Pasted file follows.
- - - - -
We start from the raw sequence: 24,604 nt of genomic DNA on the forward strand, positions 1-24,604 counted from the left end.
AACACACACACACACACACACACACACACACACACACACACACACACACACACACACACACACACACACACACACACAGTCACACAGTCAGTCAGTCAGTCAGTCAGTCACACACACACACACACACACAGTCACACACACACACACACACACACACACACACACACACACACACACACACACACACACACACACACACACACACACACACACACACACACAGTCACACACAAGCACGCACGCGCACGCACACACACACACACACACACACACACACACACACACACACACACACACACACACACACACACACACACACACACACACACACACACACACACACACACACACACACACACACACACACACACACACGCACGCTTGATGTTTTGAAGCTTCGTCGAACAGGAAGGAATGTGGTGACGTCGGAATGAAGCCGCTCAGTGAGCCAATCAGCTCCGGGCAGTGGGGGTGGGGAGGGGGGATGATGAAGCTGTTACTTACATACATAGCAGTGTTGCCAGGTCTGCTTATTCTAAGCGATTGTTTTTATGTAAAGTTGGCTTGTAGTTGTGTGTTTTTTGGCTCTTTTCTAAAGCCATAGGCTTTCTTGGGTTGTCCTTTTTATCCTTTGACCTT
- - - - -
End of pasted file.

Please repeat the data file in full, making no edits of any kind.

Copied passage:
We start from the raw sequence: 24,604 nt of genomic DNA on the forward strand, positions 1-24,604 counted from the left end.
AACACACACACACACACACACACACACACACACACACACACACACACACACACACACACACACACACACACACACACAGTCACACAGTCAGTCAGTCAGTCAGTCAGTCACACACACACACACACACACAGTCACACACACACACACACACACACACACACACACACACACACACACACACACACACACACACACACACACACACACACACACACACACACAGTCACACACAAGCACGCACGCGCACGCACACACACACACACACACACACACACACACACACACACACACACACACACACACACACACACACACACACACACACACACACACACACACACACACACACACACACACACACACACACACACACACGCACGCTTGATGTTTTGAAGCTTCGTCGAACAGGAAGGAATGTGGTGACGTCGGAATGAAGCCGCTCAGTGAGCCAATCAGCTCCGGGCAGTGGGGGTGGGGAGGGGGGATGATGAAGCTGTTACTTACATACATAGCAGTGTTGCCAGGTCTGCTTATTCTAAGCGATTGTTTTTATGTAAAGTTGGCTTGTAGTTGTGTGTTTTTTGGCTCTTTTCTAAAGCCATAGGCTTTCTTGGGTTGTCCTTTTTATCCTTTGACCTT